Blessed Unrest’s BODY is subtitled “Anatomies of Being,” the many, or the several, brought together, like cells in the body, in a one entity. It was conceived and directed by Jessica Burr, scripted by Matt Opatrny in collaboration with the ensemble that created it. There were anonymous interviews along the way, and a visual artist, and the production team. BODY unites half-a-dozen stories, fictionally merged, I take it, with aspects of the actors’ lives. It is, despite its many origins, seamless, organically birthed and a being in life.
We see bodies distinguished by skin color, surgical reconstruction, facial hair, sexuality, anatomical sex, clothing (especially as associated with professions – a painter’s smock, surgical scrubs), hair color (and style), weight, and tattoo. There’s a range, albeit narrow, of apparent ages. There’s a painter of nudes (Nathan Richard Wagner) and his model (Darrell Stokes), a cancer survivor from a place near Chernobyl whose breasts have been reconstructed “for us” – and her (Tatyana Kot), a trauma surgeon with whom she has a romance (Catherine Gowl), a frank-talking woman who calls herself “fat” and makes us feel however we do about that (Sevrin Anne Mason), an Italian neuroscientist (Sonia Villani) and a tattoo artist (Joshua Wynter), a vivacious young woman who embodies both life and loss (Poppy Liu), and a narrator/anthropologist whose educational snippets are worthy of the best public television (Natalia Ivan Escobar). Their stories, often interlocking, raise questions about bodies and identity, theirs and our own.
Burr’s forte is physical theater, and the style of BODY is as much compositional as dramatic. The actors, with the help of Jay Ryan’s lights and a set by Opatrny, define the space and, at any given time, the visual focus, with their bodies. Properties are a mere handful. Two structures identical to the bases of the existing pillars in the converted industrial space serve as pedestals, or altars; a raised area on the side as a platform for wordless action. The costumes by Sydney Maresca are spare, but important; the artist’s smock worn by Wagner is spattered with red, which is ostensibly paint, but looks, from a bodily perspective, like blood. We are allowed, as audience, to make such associations and let them sit; even the science conveyed so well by Escobar is the sort that makes you think. The colors associated with race are, she points out, misnomers: skin isn’t white or black in the way that a green scarf is genuinely green, and light skin in shadow has a darker color value than dark skin in highlight. Such moments are exquisitely Brechtian, theatrical demonstrations that make us rethink a social drama in which we also have parts.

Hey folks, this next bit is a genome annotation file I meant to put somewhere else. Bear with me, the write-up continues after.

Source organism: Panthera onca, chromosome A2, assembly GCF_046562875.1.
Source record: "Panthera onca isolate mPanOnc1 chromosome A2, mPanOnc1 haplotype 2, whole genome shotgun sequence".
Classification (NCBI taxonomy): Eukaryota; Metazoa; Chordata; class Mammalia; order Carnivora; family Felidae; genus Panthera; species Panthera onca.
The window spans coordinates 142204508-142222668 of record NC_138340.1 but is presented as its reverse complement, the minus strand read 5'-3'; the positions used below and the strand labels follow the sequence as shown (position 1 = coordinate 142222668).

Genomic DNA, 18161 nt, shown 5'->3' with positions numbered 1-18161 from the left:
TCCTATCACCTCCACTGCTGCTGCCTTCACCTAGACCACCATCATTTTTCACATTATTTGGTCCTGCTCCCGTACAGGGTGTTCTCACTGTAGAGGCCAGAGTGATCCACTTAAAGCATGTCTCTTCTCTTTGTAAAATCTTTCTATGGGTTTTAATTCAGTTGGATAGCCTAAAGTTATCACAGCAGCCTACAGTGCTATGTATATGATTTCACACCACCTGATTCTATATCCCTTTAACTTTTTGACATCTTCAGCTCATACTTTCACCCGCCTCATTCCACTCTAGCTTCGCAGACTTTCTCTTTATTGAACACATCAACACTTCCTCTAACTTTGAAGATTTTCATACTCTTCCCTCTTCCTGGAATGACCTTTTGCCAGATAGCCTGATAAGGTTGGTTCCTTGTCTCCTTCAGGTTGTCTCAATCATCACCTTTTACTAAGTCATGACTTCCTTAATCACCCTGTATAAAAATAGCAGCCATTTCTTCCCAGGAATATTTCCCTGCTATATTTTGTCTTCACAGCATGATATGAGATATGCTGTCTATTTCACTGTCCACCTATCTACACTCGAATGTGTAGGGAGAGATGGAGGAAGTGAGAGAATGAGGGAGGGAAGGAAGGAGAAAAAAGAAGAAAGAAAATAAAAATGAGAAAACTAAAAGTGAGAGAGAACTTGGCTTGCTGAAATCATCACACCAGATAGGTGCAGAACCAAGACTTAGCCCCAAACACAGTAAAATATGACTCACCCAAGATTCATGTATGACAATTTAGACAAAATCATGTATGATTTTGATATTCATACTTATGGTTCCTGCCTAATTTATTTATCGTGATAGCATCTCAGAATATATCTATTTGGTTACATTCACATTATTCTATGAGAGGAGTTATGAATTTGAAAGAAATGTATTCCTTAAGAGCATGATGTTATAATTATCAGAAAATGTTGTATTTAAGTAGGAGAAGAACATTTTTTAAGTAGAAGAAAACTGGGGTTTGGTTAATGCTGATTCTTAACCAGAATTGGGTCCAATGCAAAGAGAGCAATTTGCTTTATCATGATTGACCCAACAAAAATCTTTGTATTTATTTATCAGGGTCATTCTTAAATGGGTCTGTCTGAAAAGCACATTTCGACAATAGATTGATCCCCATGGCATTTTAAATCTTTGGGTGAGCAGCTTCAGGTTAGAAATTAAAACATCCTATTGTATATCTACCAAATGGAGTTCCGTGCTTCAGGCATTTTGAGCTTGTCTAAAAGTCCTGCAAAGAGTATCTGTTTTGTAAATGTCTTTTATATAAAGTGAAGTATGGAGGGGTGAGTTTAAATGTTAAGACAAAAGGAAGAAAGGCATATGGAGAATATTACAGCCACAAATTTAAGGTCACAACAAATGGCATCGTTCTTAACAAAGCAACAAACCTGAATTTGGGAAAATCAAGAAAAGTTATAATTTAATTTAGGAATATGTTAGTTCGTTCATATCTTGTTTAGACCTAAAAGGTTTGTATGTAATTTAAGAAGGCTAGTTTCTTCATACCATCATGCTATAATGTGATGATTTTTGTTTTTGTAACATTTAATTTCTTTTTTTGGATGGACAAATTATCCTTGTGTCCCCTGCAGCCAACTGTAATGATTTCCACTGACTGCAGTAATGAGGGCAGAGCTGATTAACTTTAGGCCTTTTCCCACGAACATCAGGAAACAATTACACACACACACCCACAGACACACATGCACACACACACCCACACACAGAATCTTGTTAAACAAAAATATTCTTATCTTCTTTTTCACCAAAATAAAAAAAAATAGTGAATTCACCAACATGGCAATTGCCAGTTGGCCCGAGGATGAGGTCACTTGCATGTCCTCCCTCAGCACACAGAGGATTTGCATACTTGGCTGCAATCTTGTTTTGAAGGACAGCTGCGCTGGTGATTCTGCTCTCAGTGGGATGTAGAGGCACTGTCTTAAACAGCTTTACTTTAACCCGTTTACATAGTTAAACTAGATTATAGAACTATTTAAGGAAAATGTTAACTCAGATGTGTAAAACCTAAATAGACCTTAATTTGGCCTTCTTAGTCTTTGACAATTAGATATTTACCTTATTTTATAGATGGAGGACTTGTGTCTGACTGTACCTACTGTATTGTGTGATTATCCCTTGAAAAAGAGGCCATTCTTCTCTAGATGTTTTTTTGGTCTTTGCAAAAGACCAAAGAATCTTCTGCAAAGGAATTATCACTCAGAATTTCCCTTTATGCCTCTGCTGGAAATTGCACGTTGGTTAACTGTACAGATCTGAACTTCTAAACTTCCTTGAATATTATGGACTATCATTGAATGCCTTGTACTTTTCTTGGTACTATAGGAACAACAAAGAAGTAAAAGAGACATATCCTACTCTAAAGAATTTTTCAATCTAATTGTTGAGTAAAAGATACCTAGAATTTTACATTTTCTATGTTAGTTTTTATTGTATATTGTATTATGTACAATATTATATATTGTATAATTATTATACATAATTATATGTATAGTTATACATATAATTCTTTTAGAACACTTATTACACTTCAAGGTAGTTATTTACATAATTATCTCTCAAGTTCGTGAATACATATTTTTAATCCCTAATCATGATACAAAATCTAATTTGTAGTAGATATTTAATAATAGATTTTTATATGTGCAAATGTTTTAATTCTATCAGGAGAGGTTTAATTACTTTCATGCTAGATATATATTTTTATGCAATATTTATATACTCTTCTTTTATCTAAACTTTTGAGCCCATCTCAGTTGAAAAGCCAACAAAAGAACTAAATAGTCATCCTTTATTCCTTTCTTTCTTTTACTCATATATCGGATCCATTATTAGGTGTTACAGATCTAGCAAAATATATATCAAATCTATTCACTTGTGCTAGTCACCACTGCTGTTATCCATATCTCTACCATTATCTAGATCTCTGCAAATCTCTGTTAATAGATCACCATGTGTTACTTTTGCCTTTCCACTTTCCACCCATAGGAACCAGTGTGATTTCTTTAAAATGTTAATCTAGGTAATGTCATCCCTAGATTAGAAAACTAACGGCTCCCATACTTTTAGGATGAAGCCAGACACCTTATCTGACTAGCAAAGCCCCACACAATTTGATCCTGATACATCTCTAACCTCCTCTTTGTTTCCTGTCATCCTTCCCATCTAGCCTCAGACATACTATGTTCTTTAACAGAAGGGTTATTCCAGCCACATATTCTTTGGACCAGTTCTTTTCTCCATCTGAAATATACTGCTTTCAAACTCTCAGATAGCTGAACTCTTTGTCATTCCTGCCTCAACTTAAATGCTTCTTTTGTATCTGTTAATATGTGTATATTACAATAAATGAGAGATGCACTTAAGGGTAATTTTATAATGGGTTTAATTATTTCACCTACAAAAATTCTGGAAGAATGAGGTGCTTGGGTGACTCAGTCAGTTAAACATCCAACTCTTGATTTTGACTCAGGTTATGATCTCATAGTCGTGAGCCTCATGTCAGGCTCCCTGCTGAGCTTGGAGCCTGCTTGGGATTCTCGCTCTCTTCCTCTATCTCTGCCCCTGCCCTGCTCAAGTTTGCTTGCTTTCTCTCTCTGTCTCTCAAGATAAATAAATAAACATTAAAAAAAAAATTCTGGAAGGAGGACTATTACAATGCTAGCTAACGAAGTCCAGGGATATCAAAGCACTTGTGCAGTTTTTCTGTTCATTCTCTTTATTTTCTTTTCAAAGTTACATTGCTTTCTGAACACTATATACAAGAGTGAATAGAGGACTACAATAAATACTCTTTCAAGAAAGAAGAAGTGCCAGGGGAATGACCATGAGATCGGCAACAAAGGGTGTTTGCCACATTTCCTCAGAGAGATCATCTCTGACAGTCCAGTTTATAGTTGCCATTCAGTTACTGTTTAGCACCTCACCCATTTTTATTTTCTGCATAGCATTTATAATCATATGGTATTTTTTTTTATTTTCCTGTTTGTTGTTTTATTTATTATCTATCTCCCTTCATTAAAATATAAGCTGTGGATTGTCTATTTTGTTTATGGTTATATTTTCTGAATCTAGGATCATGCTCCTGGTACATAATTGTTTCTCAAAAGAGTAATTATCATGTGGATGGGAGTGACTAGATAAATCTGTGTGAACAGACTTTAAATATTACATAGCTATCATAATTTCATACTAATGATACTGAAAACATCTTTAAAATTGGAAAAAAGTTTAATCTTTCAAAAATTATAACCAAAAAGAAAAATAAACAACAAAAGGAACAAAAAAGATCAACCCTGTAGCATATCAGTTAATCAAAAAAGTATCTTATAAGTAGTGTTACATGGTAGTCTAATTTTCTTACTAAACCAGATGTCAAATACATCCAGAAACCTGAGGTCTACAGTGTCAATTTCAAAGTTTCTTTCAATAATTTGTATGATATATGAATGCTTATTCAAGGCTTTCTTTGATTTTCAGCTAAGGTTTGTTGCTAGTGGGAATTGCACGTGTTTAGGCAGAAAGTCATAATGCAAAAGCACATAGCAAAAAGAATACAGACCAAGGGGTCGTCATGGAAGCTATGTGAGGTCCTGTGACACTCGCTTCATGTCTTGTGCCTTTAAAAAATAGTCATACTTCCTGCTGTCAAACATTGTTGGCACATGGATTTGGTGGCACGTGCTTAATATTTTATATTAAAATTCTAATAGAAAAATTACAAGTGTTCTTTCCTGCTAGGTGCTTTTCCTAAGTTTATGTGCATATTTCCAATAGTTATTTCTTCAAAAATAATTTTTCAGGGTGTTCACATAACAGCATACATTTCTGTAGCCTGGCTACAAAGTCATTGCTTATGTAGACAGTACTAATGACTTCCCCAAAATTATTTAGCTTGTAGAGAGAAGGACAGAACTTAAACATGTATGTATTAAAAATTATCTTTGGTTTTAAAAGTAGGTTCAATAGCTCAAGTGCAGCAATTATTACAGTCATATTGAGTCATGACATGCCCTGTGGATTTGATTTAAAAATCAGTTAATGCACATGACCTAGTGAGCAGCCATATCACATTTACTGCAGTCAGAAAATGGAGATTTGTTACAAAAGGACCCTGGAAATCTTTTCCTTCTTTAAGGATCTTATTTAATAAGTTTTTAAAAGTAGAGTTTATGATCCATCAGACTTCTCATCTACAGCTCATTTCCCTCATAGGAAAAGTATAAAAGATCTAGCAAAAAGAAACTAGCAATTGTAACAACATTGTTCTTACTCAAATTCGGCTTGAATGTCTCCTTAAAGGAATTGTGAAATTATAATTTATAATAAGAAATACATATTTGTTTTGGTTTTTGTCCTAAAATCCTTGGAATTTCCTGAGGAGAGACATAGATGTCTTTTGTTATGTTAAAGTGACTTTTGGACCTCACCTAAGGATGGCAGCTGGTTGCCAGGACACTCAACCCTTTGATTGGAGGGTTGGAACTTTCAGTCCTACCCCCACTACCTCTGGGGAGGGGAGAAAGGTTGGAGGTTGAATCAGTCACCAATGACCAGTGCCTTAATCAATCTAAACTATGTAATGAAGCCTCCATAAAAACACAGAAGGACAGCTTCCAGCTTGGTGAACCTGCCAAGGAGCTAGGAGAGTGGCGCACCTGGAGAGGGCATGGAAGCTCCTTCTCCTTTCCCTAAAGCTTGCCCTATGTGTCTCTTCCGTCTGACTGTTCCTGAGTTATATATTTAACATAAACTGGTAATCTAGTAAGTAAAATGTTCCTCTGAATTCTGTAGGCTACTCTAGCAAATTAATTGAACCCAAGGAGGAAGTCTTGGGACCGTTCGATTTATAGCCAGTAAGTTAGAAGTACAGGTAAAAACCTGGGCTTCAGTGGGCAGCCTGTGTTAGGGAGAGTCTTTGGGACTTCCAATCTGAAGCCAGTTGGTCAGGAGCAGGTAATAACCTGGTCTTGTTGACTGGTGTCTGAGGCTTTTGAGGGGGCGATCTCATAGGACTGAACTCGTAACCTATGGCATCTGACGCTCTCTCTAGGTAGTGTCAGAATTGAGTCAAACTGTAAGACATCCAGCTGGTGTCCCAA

For all the show’s body diversity, there are differences it doesn’t display, not all our individual ones, which would be impossible, but some obvious broad categories. There’s not a disabled body (although a cast member works with them in life), or an elderly body (although Stokes, not remotely old, laments that his is changing), or a trans body (so far as I know). I wondered about bodies shaped by a broader spectrum of work or everyday pastimes, by sport, physical labor, or hunching over a computer (work for some is being). If there’s an Everybody in BODY, it’s the one beneath the skin: the bones, nerves and muscles we’re invited by the “black” cast member to imagine, in which, if we’re not really alike, we’re less superficially different.
The bodies we see are frequently nude, which is less a “thing” than might be expected. It feels routine as a locker room, or a collective shower. There’s no self-consciousness, or none that shows. Blessed Unrest is marked, in general, by brave self-disclosure, tastefully performed, without prurience or exploitation. BODY is frank without being Rabelaisian. The bodily functions are mentioned, but not portrayed, much less engaged in, even eating or drinking. There’s a post-coital cuddle, staged as though seen from above, and a quick wet kiss, and a sniffed finger that’s been in a certain place, but that’s about it. I wondered if BODY might not be a little too tame, but that’s because it’s a show that makes you wonder. I wouldn’t change a thing about it. It accepts itself for what it is, although, like a body aging, how it looks and feels tomorrow will not be the same as today.